Kylián doesn’t go unrepresented, mind you: 1997’s Wings of Wax is as good as any example of his unparalleled inventiveness with couples, and its solos for men leave little doubt as to how high NDT’s male dancers set the bar. Nederlands Dans Theater hasn’t performed in Chicago in over thirty years: Get tickets today if you haven’t already.

At the Auditorium Theatre at Roosevelt University, 50 E. Congress Pkwy., June 16 and 17 at 7:30 p.m. $30-89. Visit auditoriumtheatre.org for more information.

Other offerings this month include:

—Mixed-bill Dance Shelter continues for a second weekend at Hamlin Park Fieldhouse, featuring work by Nana Shineflug, Cindy Brandle, Rachel Bunting and Atalee Judy. June 12 and 13 at 7:30 p.m., 3035 N. Hoyne Ave. $12-15. Details at chicagomovingcompany.org

—Aerial dance company AMEBA says to hell with gravity as they take to the floor, walls and ceiling with String Theory: You are a force of nature June 12 and 13 at the Ruth Page Center for the Arts, 1016 N. Dearborn Pkwy., at 7 p.m. $20. Call (773) 463-4402 or visit www.amebadance.org

—Synapse Arts Collective exercise a unique voice in Chicago dance, taking vocal expression and fusing it with movement generated through a collaborative process. The five performers assembled for Stridulate have considerable skills in both environments, allowing their work to seep into its audience through multiple sensory channels. The Galaxie hosts six performances at 2603 W. Barry Ave., Fri. June 12 and 19 at 8 p.m. and Sat. June 12 and 20 at 4 and 8 p.m. Go to www.synapsearts.com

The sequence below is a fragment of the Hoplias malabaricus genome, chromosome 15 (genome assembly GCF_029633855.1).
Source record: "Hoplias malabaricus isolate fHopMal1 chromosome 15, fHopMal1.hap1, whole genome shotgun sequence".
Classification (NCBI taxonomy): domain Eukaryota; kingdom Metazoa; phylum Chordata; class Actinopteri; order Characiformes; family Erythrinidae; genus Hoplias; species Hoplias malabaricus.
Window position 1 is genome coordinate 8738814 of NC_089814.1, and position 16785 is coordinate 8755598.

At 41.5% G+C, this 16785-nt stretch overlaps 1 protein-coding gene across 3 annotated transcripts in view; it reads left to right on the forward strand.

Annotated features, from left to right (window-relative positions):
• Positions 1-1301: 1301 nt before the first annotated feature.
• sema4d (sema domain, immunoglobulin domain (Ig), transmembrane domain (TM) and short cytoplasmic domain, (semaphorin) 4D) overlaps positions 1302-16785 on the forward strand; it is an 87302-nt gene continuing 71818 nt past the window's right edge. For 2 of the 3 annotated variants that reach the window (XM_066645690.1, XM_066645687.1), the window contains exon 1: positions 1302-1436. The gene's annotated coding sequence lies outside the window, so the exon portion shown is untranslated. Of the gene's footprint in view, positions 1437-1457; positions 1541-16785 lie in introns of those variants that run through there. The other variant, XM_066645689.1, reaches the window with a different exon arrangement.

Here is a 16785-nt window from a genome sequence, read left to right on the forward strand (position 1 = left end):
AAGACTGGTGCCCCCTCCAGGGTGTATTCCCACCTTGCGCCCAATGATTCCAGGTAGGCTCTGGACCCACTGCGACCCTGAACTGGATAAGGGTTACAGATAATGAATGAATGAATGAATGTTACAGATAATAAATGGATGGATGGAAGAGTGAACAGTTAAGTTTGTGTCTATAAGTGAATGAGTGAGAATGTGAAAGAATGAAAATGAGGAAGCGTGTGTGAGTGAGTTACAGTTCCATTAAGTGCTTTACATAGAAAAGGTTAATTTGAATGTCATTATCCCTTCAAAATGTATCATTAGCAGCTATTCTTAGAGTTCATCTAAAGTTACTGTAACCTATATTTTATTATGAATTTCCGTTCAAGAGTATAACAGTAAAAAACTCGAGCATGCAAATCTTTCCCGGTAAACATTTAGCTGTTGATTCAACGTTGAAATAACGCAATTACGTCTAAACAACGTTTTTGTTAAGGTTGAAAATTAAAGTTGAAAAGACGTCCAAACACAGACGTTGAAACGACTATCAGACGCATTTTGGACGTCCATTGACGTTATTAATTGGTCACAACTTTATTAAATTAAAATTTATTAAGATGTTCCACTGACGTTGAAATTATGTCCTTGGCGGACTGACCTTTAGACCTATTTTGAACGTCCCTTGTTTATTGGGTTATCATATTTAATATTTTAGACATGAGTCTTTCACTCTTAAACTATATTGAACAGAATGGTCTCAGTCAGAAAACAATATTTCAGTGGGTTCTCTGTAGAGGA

In the Middle, Somewhat Replicated is the cheeky title of Lucky Plush Productions’ and Smith/Wymore Disappearing Acts’ joint production/reunion. An evening of four works orbiting around very timely issues of authorship and authenticity, it reunites the Bay Area’s Sheldon Smith and Lisa Wymore with Lucky Plush’s Julia Rhoads and kicks off the company’s tenth anniversary. At Link’s Hall, 3435 N. Sheffield Ave., June 12 and 13 at 8 p.m. and June 14 at 7 p.m. $15. Find out more at luckyplush.com and stealthisdance.com

—Also at Link’s Hall this month are Jaema Joy Berry’s You Can’t Dance Out the Side of Your Mouth June 19-21 and the always-terrific (and very cheap) benefit series Poonie’s Cabaret June 15. Visit linkshall.org

—Innervation Dance Cooperative struck gold last year with Everyman, their loose interpretation of a 15th Century morality play set to Led Zeppelin. Featuring nine choreographers and a thorough once-over, it’s back for a run at the Vittum Theater, 1012 N. Noble St., June 18-20 at 8 p.m. and June 21 at 2 p.m. $15-18. Go to innervationdance.org

—At the Vittum the following weekend are Matter Dance, back with their new production Revolving Doors. June 25-27 at 8 p.m. and June 28 at 3 p.m. $20 with more information at www.matterdance.com